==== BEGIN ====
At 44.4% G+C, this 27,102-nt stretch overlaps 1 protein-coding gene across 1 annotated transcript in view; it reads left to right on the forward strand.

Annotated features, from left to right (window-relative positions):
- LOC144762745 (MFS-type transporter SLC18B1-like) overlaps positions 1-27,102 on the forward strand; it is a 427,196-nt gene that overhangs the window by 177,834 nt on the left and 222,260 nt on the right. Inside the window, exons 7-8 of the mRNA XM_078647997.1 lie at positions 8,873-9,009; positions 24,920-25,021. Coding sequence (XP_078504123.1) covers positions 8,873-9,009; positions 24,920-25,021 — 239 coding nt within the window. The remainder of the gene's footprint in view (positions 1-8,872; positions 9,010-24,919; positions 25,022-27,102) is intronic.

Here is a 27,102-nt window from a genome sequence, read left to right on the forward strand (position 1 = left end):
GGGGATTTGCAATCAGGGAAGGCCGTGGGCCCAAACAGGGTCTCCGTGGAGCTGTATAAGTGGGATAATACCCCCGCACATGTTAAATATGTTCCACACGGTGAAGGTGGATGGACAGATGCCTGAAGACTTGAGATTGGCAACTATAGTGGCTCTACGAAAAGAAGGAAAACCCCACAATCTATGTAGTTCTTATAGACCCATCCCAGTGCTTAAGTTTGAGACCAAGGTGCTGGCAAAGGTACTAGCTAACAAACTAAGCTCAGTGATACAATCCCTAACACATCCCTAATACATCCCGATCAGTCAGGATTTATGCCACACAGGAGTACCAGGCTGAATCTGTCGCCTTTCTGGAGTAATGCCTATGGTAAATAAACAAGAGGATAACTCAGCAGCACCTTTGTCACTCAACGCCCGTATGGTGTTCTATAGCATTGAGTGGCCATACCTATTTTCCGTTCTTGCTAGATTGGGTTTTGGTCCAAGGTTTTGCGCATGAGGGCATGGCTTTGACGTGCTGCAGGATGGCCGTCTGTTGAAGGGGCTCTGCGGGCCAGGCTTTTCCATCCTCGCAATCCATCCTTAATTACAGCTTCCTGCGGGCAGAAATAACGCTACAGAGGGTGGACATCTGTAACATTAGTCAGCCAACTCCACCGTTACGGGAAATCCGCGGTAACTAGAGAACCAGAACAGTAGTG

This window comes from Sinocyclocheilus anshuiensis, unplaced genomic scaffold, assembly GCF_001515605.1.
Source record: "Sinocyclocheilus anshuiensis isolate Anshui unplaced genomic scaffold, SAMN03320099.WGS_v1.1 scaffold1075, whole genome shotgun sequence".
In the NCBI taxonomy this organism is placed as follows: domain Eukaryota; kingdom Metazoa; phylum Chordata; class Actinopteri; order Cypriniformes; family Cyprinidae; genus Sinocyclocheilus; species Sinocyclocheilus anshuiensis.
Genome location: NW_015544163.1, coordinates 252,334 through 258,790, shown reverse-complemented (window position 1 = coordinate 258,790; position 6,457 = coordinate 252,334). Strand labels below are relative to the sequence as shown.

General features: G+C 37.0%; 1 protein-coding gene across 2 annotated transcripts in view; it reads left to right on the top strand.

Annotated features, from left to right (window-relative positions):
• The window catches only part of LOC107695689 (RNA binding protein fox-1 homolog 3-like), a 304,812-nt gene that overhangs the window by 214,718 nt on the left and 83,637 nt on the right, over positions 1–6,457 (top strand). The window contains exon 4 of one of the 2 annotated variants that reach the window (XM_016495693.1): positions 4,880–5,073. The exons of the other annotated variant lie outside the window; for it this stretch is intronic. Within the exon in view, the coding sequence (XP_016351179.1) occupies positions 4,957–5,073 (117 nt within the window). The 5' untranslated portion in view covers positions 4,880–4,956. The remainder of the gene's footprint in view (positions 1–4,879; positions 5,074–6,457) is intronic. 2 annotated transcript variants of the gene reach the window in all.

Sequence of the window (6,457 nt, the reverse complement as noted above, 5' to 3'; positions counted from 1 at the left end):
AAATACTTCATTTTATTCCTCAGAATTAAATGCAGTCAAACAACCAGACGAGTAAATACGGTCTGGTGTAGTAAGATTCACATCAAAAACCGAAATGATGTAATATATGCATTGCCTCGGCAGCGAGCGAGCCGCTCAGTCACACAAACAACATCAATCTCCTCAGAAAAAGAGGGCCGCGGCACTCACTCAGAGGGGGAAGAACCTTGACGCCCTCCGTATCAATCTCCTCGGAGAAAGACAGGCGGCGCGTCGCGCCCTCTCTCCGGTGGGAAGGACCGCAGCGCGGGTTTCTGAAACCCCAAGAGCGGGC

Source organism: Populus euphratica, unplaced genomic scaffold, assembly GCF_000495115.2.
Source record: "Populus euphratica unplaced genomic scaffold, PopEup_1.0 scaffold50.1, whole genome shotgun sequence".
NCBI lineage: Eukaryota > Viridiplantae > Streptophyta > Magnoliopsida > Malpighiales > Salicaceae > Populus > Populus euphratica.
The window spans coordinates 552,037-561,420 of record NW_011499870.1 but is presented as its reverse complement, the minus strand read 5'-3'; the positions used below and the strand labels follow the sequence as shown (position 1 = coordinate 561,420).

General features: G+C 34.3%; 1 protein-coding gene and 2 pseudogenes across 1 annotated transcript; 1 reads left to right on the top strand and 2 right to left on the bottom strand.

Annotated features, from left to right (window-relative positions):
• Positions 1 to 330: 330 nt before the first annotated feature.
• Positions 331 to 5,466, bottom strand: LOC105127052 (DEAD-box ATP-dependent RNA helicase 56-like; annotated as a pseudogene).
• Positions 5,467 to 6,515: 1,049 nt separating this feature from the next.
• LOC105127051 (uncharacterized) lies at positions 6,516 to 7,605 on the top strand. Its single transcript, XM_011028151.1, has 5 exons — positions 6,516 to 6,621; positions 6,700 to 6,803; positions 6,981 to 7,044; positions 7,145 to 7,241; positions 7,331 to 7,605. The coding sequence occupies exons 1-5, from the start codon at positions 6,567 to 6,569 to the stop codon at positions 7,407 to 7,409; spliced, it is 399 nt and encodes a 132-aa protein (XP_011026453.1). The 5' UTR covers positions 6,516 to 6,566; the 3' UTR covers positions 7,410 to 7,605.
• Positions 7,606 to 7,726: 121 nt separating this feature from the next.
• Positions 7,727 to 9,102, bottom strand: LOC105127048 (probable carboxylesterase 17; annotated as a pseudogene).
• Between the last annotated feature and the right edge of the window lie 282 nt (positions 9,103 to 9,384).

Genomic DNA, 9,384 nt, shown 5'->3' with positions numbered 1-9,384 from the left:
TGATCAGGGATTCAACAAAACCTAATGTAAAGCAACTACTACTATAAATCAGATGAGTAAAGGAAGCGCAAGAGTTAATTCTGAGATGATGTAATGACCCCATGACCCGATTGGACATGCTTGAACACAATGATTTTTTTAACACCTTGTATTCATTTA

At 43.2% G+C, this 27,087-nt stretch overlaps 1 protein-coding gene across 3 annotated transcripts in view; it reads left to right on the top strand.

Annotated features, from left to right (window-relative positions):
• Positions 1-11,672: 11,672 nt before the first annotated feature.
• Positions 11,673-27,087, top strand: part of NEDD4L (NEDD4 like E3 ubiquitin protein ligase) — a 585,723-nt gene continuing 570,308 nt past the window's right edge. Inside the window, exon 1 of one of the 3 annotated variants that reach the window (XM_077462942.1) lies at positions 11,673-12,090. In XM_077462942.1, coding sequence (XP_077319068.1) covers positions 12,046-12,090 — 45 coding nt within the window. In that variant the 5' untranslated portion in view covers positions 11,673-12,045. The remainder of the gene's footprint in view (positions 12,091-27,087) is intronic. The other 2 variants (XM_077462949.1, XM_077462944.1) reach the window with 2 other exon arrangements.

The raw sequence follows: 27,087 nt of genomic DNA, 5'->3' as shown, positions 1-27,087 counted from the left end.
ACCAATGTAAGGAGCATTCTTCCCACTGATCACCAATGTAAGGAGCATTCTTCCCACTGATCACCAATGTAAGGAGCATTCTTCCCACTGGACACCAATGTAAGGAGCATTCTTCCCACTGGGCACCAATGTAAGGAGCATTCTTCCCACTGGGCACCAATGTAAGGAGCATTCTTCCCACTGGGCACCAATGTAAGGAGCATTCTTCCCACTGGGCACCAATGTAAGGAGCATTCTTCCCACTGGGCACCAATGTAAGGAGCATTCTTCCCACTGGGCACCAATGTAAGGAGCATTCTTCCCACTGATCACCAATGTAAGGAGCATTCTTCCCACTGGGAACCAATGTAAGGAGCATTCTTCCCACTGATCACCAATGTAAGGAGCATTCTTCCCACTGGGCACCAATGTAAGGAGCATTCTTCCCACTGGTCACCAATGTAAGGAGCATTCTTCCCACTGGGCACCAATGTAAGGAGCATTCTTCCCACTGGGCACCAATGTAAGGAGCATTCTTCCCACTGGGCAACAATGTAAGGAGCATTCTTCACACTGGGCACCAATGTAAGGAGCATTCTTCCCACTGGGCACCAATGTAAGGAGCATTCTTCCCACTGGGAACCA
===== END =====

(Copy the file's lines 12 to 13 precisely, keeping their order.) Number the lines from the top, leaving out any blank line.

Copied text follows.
• The window catches only part of LOC107695689 (RNA binding protein fox-1 homolog 3-like), a 304,812-nt gene that overhangs the window by 214,718 nt on the left and 83,637 nt on the right, over positions 1–6,457 (top strand). The window contains exon 4 of one of the 2 annotated variants that reach the window (XM_016495693.1): positions 4,880–5,073. The exons of the other annotated variant lie outside the window; for it this stretch is intronic. Within the exon in view, the coding sequence (XP_016351179.1) occupies positions 4,957–5,073 (117 nt within the window). The 5' untranslated portion in view covers positions 4,880–4,956. The remainder of the gene's footprint in view (positions 1–4,879; positions 5,074–6,457) is intronic. 2 annotated transcript variants of the gene reach the window in all.

Sequence of the window (6,457 nt, the reverse complement as noted above, 5' to 3'; positions counted from 1 at the left end):